Big Data drives better decision making, with execs unlikely to make if a move if they can’t back it with the numbers. That’s the rather predictable take of the Economist Intelligence Unit in its Decisive Action: How Businesses Make Decisions & How They Could do it Better report. “Organisations that can use their data effectively to make decisions in this ever-changing and complex world will thrive; those that do not will perish,” the EIU says in its standard black-and-white take.
The UK’s digital economy will fail to reach its full economic and social potential without the application of design to ensure people, not technology, are at the centre of the digital revolution, according to a new report, Designing the Digital Economy, from the Design Commission. But what about Big Data? you may ask. Well, while Big Data is driving the new industrial revolution, without design, such information is at worst meaningless, at best sub-optimal, says the report. Young designers now are not necessarily being taught how to use data. And while government has demonstrated a commitment to making public data open for use, there is still limited functionality, utility or relevance in simply making the data available.
The European Commission Pheme project, with partners in seven different countries, is aiming to combine big data analytics with advanced linguistic and visual tools to determine whether social media posts are truthful. The project is concentrating on identifying four types of phemes – memes which are enhanced with truthfulness (Pheme was the Greek goddess of fame and rumour) – and modelling their spread across social networks and online media.
Airbnb, the sharing economy’s poster child, is looking beyond accommodation as it seeks to expand into ticketing for everything from travel to events – or into anything that might just be on offer at a regular hotel. Company CTO Nate Blecharczyk told the FT that Airbnb was looking to go beyond its B&B roots. “Bottom line, it could eventually be anything, whether you want to book a dinner reservation or plane tickets. … “It’s definitely something we’re actively working on,” he said.
Festival organisers are increasingly deploying wearable technology to enhance fans’ experiences as well as to spur more spending, increase marketing awareness, and gain a better understand of audiences. RFID, for one, is built into attendee wristbands enabling ticketless entry and cashless in-festival purchases. RFID bracelets can also be synchronised with wearers; social networks, turning them into promoters. “Prepaid smart cards carried by attendees are another new trend,” says Eventbrite in its Live Music Event report. “These cards provide rapid entry, reduce lines at vendor stands, and simplify merchandise transactions.”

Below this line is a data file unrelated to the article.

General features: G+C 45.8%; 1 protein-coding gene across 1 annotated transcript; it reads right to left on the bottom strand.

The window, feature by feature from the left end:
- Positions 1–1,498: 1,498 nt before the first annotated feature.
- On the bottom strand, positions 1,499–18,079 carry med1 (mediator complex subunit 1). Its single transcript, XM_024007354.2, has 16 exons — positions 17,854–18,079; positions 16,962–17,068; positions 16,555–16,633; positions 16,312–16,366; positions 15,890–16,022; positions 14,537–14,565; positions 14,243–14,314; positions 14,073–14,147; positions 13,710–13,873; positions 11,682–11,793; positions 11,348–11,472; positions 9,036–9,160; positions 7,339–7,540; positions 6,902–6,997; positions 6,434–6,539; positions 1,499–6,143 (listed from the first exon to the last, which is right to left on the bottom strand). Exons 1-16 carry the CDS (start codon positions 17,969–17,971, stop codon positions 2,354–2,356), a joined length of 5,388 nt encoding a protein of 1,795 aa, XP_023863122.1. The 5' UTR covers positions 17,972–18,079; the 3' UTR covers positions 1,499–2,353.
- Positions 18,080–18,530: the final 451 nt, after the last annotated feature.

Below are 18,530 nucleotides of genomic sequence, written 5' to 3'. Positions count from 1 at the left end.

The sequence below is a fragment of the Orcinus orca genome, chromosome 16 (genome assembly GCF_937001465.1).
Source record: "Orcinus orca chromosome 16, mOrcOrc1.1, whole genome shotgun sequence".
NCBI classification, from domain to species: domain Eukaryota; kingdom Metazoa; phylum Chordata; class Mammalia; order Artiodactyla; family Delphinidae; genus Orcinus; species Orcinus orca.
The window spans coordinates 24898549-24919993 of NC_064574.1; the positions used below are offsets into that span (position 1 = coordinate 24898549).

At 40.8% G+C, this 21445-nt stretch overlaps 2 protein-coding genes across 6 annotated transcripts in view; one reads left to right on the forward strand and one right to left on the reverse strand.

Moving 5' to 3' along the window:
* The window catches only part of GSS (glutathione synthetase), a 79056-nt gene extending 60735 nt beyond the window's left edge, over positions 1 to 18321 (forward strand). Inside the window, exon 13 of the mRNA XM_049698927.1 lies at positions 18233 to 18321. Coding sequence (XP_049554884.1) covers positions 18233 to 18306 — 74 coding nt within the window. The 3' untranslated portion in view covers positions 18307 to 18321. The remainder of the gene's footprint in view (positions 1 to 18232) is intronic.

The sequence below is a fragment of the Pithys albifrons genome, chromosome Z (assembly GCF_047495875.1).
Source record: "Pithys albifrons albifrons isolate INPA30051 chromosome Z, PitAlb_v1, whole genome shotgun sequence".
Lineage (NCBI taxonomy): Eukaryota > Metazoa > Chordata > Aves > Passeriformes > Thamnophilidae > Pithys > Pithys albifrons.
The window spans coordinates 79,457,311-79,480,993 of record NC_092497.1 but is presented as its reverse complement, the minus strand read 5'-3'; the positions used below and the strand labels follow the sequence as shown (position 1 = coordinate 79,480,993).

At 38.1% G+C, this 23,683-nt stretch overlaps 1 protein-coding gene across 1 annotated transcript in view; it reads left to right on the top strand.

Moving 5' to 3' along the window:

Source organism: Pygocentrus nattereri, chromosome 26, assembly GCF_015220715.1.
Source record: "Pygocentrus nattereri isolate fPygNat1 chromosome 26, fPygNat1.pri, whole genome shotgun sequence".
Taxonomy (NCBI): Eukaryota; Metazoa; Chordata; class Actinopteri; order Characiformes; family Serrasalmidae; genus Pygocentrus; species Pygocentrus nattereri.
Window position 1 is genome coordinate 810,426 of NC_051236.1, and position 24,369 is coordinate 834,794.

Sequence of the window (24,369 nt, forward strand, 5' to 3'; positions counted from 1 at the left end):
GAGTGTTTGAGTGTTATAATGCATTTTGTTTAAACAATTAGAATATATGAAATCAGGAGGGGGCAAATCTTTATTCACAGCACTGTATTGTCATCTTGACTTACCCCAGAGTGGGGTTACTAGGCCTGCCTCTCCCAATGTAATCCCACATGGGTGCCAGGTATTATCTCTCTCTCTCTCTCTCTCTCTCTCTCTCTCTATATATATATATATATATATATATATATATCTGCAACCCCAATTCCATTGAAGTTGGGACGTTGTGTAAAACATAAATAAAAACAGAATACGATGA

IC tomorrow has launched a contest giving UK small businesses the opportunity to win up to £25,000 to explore digital innovations in data. Five start-ups will be selected to work with the likes of mobile brand EE, the British Library and Ordnance Survey, and together they will look to develop new commercial solutions to a number of specific challenges.
Three-quarters of marketers are failing to use segmentation analysis and targeting execution.
How well are UK advertising agencies dealing with Big Data? Well, almost half of senior ad execs surveyed by Sky IQ admitted that their agency could be using data more effectively, while fewer than one in four said their agency was investing more in data. And over half believe measuring ROI from TV campaigns is not as scientific as they’d like. Interestingly, when asked which was more important for a successful TV campaign, creativity or data, only 40% said creativity.
British Israel Communications & Research Centre is busy pushing an article by professor Alan Johnson published in World Affairs magazine under the headline, ‘Hamas Rockets Traumatise Israeli Children’.
Media giant NBCUniversal has joined forces with social commerce outfit Buyapowa to launch a campaign offering film audiences the chance to customise special offers and experiences on items such as such as personalised DVD sleeves, custom box sets and bonus content.
Forget cashing in on mobile apps, mobile websites are where consumers spend their cash.
More evidence that Facebook is becoming a utility and that social networking is now two-track.
Orange has launched its fifth African mobile phone waste facility, locating it in Abidjan, Ivory Coast (Burkina Faso, Benin, Madagascar and Niger already have operations).
Portland, Oregon will this week vote on an Airbnb-friendly law which would legalise short-term one- and two-bed rentals in private homes.
Over 10% of online advertising impressions is fraudulent, with automotive (12%), fashion (12%) and education (11.
UK newspaper The Independent is pushing deeper into digital with the launch of i100.
iTunes 12 is out, but it’s not that different from iTunes 11 apart from a few new icons, plus a few new colours for old icons.
Lollapalooza 2014 is turning to wearable tech for its 2014 event which kicks off on 1 August, as attendees get to wear smart wristbands.